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Development of a hygrothermal simulation tooil (HAM-BE) for building envelope study


Development of a hygrothermal simulation tooil (HAM-BE) for building envelope study

Li, Qinru (2008) Development of a hygrothermal simulation tooil (HAM-BE) for building envelope study. PhD thesis, Concordia University.

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To prevent the building envelope from moisture-related damages, it is essential to predict the building envelope's hygrothermal performance through a scientific approach, and further to improve the design and construction. In this thesis, an advanced numerical tool (HAM-BE) was developed to simulate the combined heat, air and moisture (HAM) transport in the building envelope. The state of the art knowledge of heat and mass transfer in building materials was applied. The major features of HAM-BE are: multi-dimensional and transient coupling of heat and moisture transport; air convection integrated in hygrothermal simulation through Darcy-Boussinesq approximation; heat transfer mechanisms of conduction and convection of sensible and latent heat; moisture transport mechanisms of vapor diffusion, capillary suction and air convection; material database of common building materials in North America; experimental settings or hourly weather data as boundary conditions; and setting moisture loading inside the materials or along the surfaces of the building envelope's hidden or exposed components to simulate the wetting process. A commercial finite element solver was chosen to solve the governing partial differential equations (PDEs) of hygrothermal transport. This approach provided building science researchers the flexibility to build, modify, and maintain their modeling work efficiently. Validation of HAM-BE included inter-model comparison with benchmarking cases of the HAMSTAD project and comparison between numerical simulation with data of the Collaborative Research and Development (CRD) project measured by fellow students under the supervision of Drs Fazio and Rao. Through validation work, HAM-BE was proven to have great potential as an accurate and reliable research tool for the building envelope study. As the extension of the CRD investigation, parametric study was carried out to estimate the drying performance of wood-frame walls under the climatic conditions of Montreal and Vancouver. It is demonstrated that the climate condition has the most significant influence to the drying process of the wet components in wall assemblies. The drying process occurs mainly in the summer season, and is largely restrained in the winter season. To improve outward drying, the cladding materials should have high vapor permeance, especially the sheathing membrane. The sheathing board with higher vapor permeance also facilitates drying. Under the investigated climates, the polyethylene vapor barrier at the warm side of the wall is not beneficial, rather restricts the possibility of inward drying.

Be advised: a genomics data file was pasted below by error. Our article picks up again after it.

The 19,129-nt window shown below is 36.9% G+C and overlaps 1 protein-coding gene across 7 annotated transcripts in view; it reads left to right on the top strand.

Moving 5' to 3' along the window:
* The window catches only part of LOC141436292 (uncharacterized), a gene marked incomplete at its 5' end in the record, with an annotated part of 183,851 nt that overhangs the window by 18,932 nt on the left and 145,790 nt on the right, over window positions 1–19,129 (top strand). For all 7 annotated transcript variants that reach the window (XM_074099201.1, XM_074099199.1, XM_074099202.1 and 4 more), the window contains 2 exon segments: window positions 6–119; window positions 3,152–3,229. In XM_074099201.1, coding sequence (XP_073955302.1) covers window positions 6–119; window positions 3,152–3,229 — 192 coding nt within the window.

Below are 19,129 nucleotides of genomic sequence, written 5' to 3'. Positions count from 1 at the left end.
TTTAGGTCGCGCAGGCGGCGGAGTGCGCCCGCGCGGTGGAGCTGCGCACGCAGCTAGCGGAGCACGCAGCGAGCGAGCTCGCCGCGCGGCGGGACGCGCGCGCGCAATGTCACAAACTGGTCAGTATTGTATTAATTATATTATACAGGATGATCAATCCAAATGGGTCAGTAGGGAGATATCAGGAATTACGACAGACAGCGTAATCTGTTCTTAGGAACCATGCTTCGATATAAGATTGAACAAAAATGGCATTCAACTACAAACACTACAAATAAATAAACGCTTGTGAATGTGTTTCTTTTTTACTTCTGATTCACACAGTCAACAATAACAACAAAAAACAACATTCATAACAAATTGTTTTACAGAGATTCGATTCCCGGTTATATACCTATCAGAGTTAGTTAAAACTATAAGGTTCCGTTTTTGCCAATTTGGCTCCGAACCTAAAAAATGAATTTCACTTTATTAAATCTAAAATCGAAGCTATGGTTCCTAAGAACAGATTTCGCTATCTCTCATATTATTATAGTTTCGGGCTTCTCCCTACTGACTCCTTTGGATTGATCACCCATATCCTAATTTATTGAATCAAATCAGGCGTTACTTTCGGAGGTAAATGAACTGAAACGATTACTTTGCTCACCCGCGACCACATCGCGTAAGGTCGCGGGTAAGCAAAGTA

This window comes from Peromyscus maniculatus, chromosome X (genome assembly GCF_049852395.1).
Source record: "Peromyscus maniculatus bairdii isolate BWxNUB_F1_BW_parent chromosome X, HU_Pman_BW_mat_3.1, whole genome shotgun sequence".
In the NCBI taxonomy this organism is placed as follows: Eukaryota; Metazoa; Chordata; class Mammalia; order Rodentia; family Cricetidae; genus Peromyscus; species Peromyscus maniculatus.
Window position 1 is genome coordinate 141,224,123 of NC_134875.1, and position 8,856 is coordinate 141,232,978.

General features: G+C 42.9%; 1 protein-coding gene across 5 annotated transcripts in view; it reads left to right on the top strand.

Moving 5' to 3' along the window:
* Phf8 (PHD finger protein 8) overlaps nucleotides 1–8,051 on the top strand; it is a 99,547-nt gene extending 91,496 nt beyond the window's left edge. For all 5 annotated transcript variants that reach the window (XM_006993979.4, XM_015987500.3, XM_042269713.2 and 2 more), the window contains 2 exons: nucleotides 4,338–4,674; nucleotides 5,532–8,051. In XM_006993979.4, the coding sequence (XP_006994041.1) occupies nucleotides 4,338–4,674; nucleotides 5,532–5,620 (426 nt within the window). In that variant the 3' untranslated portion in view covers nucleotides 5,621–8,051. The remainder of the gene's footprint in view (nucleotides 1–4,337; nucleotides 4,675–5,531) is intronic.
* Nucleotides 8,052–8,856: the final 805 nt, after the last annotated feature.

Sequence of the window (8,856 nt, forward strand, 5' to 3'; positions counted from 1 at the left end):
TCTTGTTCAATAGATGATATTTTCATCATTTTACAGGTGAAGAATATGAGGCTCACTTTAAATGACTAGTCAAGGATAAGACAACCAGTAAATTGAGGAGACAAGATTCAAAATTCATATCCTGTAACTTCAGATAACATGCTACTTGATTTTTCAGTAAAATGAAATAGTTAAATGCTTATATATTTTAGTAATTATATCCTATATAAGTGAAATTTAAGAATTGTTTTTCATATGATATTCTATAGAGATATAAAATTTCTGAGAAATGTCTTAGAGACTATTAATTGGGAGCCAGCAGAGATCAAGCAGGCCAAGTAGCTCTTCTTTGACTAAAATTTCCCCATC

Divisions:Concordia University > Gina Cody School of Engineering and Computer Science > Building, Civil and Environmental Engineering
Item Type:Thesis (PhD)
Authors:Li, Qinru
Pagination:xix, 134 leaves : ill. ; 29 cm.
Institution:Concordia University
Degree Name:Ph. D.
Program:Building, Civil and Environmental Engineering
Thesis Supervisor(s):Fazio, Paul
Identification Number:LE 3 C66B85P 2008 L6
ID Code:976423
Deposited By: Concordia University Library
Deposited On:22 Jan 2013 16:25
Last Modified:13 Jul 2020 20:10
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